Have you been seriously misled?

Prasad Sangameshwaran | Updated on March 10, 2018 Published on January 08, 2015

Simon Greig/


Marketers began New Year with ASCI rapping them on the knuckles. It could be a worthy resolution for them to stop making misleading ads.

The New Year began on a sombre note for some of the country’s more respected brands. Four days ago, news agencies such as the Press Trust of India reported that the watchdog of the Indian advertising industry, the Advertising Standards Council of India (ASCI), had upheld 113 complaints regarding misleading advertising campaigns released by companies such as Hindustan Unilever, Godrej, Bajaj Allianz, Nissan and others.

The brands that got a rap on the knuckles included venerable names such as Coca-Cola which was pulled up for releasing a radio advertisement where the mandatory line “Coca-Cola states that it contains no fruit juice …” was played too fast and was not comprehensible to listeners. Lifebuoy, a brand that has been acclaimed for innovative advertising in recent times, got the stick for the hyperbole that it offers 10 times more germ protection and skin care, a claim that the brand could not substantiate.

The number’s up

What are the downsides of misleading advertising? Harminder Sahni, Managing Director, Wazir Advisors, says, “When the consumers realise that something is not right with the messaging, they lose trust in the brand. The fallout for the brand is that if consumers are making choices based on its communication, once the trust is lost, the business can be adversely impacted.” Before we get into the details of that, let’s look at why an increasing number of ads are coming under the scanner.

In the period April-March 2013-14, the industry body received 785 complaints from consumers and companies regarding objectionable ads. In the year under review, it has already received 735 complaints in the nine-month period of April-December 2014. Even on a month-to-month comparison to the previous year, the number of complaints has been consistently on the rise.

Shweta Purandare, Secretary General, ASCI, is quick to point out, “It is not that marketers are going berserk. ASCI has consistently expanded its presence.” For example, Purandare points out that the number of complaints increased after ASCI set up an online complaint registration, got more support from the Government (see companion piece) and revamped its presence on social media.

In social media, for instance, ASCI has listening posts on Facebook and Twitter from where it directs aggrieved customers to its website and file a formal complaint. In a tie-up with TAM Media, ASCI has set up a National Ad Monitoring System that voluntarily tracks 45,000 print advertisements and 1,500 TV ads every months and takes suo moto cognisance of advertisements that do not comply with ASCI guidelines. To top that, the Centre’s Department of Consumer Affairs has told ASCI to flag off advertisements that are in clear violation of law. ASCI has initiated this since last month.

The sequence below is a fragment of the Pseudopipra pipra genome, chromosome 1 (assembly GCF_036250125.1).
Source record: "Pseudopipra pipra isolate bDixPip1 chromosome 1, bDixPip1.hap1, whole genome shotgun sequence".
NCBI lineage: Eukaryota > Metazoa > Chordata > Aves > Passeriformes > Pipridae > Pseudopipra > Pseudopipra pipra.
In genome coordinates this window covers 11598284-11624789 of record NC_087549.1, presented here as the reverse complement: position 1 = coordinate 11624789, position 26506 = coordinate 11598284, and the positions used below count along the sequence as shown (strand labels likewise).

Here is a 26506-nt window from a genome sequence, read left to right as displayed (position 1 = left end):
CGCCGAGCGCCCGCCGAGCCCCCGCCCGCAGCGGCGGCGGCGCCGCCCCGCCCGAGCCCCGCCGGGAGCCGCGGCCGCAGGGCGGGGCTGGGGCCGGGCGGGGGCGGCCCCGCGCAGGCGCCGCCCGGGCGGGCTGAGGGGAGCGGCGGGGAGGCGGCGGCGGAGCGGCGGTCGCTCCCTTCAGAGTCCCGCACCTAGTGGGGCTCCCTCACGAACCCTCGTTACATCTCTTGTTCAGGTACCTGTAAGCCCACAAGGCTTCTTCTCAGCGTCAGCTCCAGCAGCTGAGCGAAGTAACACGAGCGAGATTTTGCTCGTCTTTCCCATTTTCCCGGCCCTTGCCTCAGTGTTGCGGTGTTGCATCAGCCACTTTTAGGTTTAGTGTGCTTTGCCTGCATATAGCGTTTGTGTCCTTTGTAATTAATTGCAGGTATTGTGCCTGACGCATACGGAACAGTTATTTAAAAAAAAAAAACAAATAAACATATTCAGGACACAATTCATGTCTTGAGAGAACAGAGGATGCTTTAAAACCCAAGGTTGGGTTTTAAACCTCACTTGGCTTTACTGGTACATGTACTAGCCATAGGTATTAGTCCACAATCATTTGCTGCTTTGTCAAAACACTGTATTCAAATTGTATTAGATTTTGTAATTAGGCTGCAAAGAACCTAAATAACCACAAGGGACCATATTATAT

Social media impact

“There is a thin line between harmless untruths and harmful untruths,” says Madhukar Sabnavis, Vice-Chairman and Country Head, Discovery and Planning, Ogilvy & Mather India. “Consumers are discerning enough to make the difference between hyperbole and tangible benefits. However, if a brand makes a tall claim and is not able to deliver that to consumers in a tangible form, then the brand can get hurt as consumers feel cheated,” he adds. Anisha Motwani, Director & CMO, Max Life Insurance, agrees: “Consumers today are astute and see through false claims easily. Misleading advertising may bring in short-term benefits but in the long term it will result in loss of credibility.”

Sabnavis says that in his three decades of being in the advertising business, he is yet to come across any research done on the negative effects of a misleading ad and the adverse effect it has on brands. MG Parameswaran, advisor, FCB Ulka, seconds that. Then, as Sabnavis points out, as of date, there is little indication to the public at large that an ad got pulled out because of the ASCI’s verdict. “The consumer does not know whether the ad got pulled out because it was misleading or because the campaign got over,” he says.

However, all this could change with the increasing influence of social media. “This may change in the future because of social media activism by consumers. Misleading ads provide fodder to social media users to blog and tweet,” says Parameswaran.

Sharat Dhall, president,, agrees: “With the tremendous reach of social media offering an easy avenue for disgruntled consumers to share their bad experiences far and wide, brands cannot afford to be short-term in their thinking and attempts to mislead consumers are bound to fail in double-quick time, as bad word-of-mouth spreads very quickly via these networking platforms.” Motwani adds that companies should be extra cautious in keeping up with what they promote. “Misleading information is sure to result in negative publicity and loss of credibility and trust in the brand.”

“Just a page in my history… Just another one of those mysteries… One more lover that used to be… If you think you’re in my head… You been seriously misled,” sings Celine Dion in the song Misled. Probably that’s what consumers think about the advertising they see.

With inputs from Sravanthi Challapalli and Jessu John

Published on January 08, 2015
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